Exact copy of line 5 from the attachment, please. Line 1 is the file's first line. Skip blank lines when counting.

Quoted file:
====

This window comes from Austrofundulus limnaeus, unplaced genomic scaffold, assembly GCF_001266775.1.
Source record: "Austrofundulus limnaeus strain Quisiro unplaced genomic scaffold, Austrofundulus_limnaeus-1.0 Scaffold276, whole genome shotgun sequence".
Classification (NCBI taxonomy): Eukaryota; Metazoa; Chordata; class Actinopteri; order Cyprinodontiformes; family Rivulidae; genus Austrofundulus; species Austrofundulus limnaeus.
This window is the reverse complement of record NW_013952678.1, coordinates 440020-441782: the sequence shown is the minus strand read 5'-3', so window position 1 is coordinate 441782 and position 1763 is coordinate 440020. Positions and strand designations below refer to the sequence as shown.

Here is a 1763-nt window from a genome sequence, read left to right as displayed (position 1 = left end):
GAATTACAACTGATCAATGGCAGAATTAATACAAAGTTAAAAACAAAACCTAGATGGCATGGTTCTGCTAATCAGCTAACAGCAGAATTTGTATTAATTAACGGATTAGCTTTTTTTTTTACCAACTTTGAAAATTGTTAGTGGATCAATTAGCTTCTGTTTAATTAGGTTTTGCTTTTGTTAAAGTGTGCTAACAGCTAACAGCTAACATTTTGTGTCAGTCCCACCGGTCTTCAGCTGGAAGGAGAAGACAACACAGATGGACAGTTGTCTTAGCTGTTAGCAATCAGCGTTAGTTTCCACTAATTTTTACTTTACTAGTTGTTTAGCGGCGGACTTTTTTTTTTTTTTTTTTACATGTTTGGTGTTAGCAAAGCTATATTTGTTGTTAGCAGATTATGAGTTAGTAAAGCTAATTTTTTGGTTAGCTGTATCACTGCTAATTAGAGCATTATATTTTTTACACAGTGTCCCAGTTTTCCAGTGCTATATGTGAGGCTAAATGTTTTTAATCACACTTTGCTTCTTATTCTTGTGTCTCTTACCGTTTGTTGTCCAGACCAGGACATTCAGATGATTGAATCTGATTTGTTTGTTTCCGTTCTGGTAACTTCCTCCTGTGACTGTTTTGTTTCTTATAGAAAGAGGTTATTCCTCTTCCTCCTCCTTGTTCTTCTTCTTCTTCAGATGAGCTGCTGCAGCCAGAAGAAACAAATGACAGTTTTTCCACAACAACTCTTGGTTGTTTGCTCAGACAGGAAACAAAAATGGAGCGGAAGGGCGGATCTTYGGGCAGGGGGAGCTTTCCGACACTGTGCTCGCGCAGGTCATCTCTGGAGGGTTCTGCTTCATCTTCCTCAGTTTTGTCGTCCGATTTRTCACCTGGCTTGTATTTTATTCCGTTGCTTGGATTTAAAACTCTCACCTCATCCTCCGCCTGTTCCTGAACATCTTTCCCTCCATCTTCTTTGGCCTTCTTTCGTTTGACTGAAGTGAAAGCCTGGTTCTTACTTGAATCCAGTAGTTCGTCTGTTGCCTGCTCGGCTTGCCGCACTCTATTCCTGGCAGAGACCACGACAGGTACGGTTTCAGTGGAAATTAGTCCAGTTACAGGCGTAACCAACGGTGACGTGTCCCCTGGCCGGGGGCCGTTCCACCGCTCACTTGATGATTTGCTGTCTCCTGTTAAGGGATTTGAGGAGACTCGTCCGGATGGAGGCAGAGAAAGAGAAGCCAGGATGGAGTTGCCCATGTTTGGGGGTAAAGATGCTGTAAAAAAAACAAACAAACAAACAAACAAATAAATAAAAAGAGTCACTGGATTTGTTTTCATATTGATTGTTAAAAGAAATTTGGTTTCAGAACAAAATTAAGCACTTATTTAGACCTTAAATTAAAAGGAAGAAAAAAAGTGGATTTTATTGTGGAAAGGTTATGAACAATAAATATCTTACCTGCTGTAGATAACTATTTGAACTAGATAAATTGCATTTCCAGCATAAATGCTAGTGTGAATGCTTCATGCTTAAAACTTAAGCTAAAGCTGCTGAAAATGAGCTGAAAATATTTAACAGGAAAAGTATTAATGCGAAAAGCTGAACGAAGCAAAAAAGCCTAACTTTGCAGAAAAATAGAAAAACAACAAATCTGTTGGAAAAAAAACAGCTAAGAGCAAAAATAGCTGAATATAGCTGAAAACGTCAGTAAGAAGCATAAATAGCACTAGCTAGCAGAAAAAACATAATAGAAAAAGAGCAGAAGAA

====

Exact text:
Here is a 1763-nt window from a genome sequence, read left to right as displayed (position 1 = left end):